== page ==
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The Guatemalan environmental activist is a visible leader of the resistance against hydroelectric projects in the Cahabon and Oxec rivers.
The Mayan Q’eqchi’ community leader and environmental activist from Guatemala Bernardo Caal Xol was sentenced to seven years in prison accused of illegal detention and theft after being in pre-trial detention for 11 months, but his supporters claim his only ‘crime’ was defending the Cahabon and Oxec rivers from hydroelectric projects.
Caal Xol’s defense argues the activist is suffering from political persecution. The communities of Alta Verapaz have been organizing themselves for years against several hydroelectric projects on the Oxec and Cahabon rivers due the fact that many of them have been left without water access. Because of his leadership, speaking skills, and good knowledge of the Spanish language, Caal Xol was chosen by community assemblies to represent them.
“This sentence shows the corruption pointed out by the International Commission Against Impunity in Guatemala (CICIG),” said the activist after hearing the verdict. “The Public Ministry has bowed to the interests of the companies that are appropriating of the water in Alta Verapaz. If you pay attention, I didn’t commit any of the crimes I’m being accused of, but today I’m the sentenced one.”
The communities claim the Oxec and Renace hydroelectric projects are illegal because the local Indigenous Q’eqchi’ peoples were not properly consulted and informed about it, as established by Convention 169 of the International Labor Organization.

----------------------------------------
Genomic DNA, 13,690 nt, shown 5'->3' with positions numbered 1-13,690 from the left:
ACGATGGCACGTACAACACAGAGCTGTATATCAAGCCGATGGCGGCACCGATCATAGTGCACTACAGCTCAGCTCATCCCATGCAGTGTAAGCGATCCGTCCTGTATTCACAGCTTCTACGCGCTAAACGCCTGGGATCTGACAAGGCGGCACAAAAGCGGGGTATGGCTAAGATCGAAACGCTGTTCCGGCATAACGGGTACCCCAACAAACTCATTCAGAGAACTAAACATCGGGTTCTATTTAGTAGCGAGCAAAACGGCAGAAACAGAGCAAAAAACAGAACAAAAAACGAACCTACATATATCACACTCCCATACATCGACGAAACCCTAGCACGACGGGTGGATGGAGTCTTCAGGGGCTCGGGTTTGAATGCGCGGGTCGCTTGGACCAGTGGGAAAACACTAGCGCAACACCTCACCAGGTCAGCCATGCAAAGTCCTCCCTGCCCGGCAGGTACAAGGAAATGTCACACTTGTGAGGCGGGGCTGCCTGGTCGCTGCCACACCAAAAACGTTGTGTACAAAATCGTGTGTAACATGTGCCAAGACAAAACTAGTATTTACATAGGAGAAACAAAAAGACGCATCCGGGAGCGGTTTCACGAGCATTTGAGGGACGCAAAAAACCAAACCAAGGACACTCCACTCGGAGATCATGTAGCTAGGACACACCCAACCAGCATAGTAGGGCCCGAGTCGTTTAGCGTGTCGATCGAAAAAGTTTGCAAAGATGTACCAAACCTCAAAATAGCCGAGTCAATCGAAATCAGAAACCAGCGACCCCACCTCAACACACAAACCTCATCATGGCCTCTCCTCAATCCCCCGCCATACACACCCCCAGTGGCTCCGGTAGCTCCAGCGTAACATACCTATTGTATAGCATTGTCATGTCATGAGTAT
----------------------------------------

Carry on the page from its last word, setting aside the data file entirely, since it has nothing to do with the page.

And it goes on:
Caal Xol warned fellow activists and community members about further criminalization from the government and private companies.
“I call for the national and international community to monitor everything that the Q’eqchi’ people is suffering,” he said. “It means that the companies will come and leave us without territory and without rivers, taking it all away.”
Prosecutors accused Caal Xol of detaining a group of workers from the cable T.V. company Netzone on Oct. 15, 2015, for three hours while ordering demonstrators to attack and rob them. He was arrested when he voluntarily stepped into a tribunal to testify on a previous "fraud" accusation he also denies.
“It was on December 8, 2017, when the Public Ministry (PM) and the companies that keep the Cahabon river hostage, convinced the judge of Coban, and lawyer Isaias Caal, to order my arrest,” said Caal Xol in a handwritten letter signed Oct. 8. “The defamation, slander, discredit and persecution against me has no merit.”
In August, the Indigenous Mayan K'iche journalist Rolanda de Jesus Garcia Hernandez was attacked and robbed of her equipment by people allegedly related to the Oxec hydroelectric project while reporting on illegal logging by the Cahabon river.